Following an unknown mountain river has led to some great findings. After walking up the river for a couple of hours, me and my brother were amazed to hear the sound of a powerful waterfall roaring. We had no knowledge of a waterfall on that river and as this was our first time there had no idea where the sound was coming from. After some exploring we managed to find it: the river was suddenly falling of a steep cliff before carving into the mountain and getting lost underground, only to reappear again a couple of hundred meters downstream.
The weather turned cold suddenly and rain began to fall so the steep cliffs were really slippery, but we knew we had to explore this beautiful place. As the rain fell the river swelled and the waterfall roared even louder. I was near the waterfall and felt it’s true force – drops of water flying through the air swept by the currents and lifted into the cold air. We climbed down as low as we could to get a view of the steep slope. Couldn’t get all the way down to where the water was disappearing into the mountain but got low enough to see the whole place from below.
I used my trusty wide 10 mm lens but it was still not enough to capture the whole scene so I made a panorama from three shots. I used f/11 at 1/2 seconds (had to use a closed down aperture to get everything in focus) and ISO 100. This shot was especially hard to get because water was pouring on to the lens from the rain and from the waterfall, but at the end of the day it was worth it. the green moss on the roots and rocks, the steep cliffs, the tall pine trees up in the distance seen from an unusual angle – all helped to create a photo of a wild hidden and dangerous world. This angle emphasizes the steepness of the place and think it manages to transmit part of my feelings from this dangerous experience.
A couple of days ago I was editing the photo above and I wanted to give it a magical look to make the viewer “feel” as much of what I have felt the moment I took this photo. I also remembered about the whole “purists” vs “editors” war with some going as far as saying that the goal of editing a photo is to make an image look as if it hasn’t been edited.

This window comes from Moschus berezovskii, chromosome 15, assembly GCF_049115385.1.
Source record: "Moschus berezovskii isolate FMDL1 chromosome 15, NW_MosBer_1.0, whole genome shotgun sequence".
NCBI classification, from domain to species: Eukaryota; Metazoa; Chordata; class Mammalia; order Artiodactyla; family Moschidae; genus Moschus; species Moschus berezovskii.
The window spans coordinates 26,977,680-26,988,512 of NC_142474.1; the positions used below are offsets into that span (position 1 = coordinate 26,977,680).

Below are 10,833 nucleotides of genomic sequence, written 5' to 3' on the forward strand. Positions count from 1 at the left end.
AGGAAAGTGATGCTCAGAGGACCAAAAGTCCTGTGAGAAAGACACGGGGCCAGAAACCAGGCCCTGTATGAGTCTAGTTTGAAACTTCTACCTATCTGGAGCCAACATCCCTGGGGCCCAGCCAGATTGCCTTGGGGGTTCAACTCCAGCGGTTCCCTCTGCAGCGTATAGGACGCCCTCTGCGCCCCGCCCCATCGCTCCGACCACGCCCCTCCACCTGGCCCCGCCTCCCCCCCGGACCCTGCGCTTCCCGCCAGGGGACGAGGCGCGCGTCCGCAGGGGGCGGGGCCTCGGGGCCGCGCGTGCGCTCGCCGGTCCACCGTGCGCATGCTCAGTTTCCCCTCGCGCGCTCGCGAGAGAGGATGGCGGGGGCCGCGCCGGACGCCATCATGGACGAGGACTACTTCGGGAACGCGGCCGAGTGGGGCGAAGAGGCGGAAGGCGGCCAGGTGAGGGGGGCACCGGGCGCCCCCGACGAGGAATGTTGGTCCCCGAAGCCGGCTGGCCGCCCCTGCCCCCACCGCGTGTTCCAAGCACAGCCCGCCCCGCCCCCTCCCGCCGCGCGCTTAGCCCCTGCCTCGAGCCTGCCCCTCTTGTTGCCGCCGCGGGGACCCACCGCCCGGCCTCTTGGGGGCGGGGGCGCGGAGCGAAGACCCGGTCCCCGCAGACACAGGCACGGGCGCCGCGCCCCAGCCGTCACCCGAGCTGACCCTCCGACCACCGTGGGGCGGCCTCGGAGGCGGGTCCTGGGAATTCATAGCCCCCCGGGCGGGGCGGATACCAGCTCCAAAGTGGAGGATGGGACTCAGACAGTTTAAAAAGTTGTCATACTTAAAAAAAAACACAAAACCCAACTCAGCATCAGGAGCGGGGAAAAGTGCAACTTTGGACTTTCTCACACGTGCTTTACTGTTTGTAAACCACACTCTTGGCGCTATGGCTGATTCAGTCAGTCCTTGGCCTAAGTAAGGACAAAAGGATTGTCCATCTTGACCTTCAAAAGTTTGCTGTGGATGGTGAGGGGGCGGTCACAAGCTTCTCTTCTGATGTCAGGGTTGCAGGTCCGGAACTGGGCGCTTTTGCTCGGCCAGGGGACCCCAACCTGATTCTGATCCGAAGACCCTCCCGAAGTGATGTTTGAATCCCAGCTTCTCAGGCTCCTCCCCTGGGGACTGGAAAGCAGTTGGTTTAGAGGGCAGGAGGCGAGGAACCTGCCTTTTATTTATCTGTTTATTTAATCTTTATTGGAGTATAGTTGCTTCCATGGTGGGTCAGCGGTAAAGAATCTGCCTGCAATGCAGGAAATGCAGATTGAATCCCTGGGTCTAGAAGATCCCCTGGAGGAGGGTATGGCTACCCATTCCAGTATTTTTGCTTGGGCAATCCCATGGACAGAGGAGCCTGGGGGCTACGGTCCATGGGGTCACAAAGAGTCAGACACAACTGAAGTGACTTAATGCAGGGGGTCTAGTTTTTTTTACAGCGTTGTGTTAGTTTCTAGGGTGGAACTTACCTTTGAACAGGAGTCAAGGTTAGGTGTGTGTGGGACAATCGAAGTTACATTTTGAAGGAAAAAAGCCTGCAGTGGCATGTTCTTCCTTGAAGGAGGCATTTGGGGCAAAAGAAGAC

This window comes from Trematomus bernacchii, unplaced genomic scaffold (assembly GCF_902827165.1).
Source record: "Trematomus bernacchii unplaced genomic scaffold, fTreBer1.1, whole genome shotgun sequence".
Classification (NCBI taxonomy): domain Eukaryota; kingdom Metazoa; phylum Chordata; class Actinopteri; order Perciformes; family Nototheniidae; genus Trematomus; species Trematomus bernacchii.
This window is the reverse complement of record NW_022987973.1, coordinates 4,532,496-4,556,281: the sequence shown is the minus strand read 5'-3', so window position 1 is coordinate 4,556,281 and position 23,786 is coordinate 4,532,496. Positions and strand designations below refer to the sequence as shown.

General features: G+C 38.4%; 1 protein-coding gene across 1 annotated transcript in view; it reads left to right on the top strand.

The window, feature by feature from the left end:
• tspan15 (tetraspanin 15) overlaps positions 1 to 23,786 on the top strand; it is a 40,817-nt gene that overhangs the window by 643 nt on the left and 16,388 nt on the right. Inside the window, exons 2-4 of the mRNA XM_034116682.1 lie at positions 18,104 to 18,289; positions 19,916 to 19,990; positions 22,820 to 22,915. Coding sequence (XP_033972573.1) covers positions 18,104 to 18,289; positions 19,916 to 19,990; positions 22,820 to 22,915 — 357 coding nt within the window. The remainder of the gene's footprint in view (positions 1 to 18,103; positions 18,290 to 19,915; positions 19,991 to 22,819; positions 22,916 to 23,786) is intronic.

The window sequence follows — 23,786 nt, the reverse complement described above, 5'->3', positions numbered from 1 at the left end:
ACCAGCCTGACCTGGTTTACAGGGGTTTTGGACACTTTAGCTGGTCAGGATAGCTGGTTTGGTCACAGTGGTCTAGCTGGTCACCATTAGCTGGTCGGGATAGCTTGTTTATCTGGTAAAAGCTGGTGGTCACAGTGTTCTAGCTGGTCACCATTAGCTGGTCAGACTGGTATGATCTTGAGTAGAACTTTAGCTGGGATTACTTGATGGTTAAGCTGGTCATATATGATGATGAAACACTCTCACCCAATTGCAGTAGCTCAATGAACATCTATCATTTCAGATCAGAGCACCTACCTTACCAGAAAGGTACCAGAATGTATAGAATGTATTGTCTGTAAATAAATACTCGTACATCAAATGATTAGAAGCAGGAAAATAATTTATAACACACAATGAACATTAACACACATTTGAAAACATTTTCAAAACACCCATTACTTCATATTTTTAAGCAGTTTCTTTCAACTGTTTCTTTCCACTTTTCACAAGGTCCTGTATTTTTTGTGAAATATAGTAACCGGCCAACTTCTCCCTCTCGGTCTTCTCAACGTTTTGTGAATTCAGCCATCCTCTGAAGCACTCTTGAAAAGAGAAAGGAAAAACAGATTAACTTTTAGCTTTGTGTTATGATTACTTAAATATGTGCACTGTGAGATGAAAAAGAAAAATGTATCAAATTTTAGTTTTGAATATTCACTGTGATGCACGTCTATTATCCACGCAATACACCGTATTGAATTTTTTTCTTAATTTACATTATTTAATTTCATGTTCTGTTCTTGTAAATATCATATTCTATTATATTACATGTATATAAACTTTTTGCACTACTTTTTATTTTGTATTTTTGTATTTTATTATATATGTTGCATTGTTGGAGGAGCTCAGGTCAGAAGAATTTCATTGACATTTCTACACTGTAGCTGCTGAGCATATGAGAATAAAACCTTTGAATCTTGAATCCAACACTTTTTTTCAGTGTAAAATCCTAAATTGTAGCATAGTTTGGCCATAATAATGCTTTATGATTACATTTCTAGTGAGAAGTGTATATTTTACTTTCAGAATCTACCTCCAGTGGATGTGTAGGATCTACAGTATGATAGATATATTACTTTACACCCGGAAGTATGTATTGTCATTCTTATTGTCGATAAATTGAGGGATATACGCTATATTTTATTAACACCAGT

For me this is not true. I edit my photos to make them have a special atmosphere or to make them transmit something more accurate to what I felt or had in mind when I took the photo.
It’s not that the camera doesn’t render correctly what I see, but there are a lot of other stimuli (like the wind blowing, the sound of water, the sweet smell of the vegetation in the air, etc) that don’t get trough the camera. I use post editing to make an image more vivid or to make its atmosphere a certain way. I know that some might say that the image becomes something “unreal”, but an enhancement of certain features in an image makes it more real and closer to what I saw and felt that moment.
I remember that when I took this photo I wanted to have as much as possible in focus, on the whole length of the waterfall and river that makes the eye travel trough the whole frame, from the rocks in the foreground up to the sunspot above. A dog that stayed with us that whole day stayed still for a couple of seconds, just enough to appear in the frame so I felt that it’s a nice touch to give the photo a sense of greatness. I used a 5 seconds exposure time at ISO 100 to emphasize the flowing of the river and f/11 aperture to have everything in focus. When editing it I added a subtle glow and made the rocks a bit more cold in color temperature and the sunspot above a little bit warmer to replicate the contrast between the dark cold valley and the sun shining above. It made the whole scene closer to what I wanted it to be, to what I saw and felt that day. Hope you enjoy the image. I also made it available on my Stocksy United portfolio under the “Wild fairy tale landscape with waterfall in the woods” name.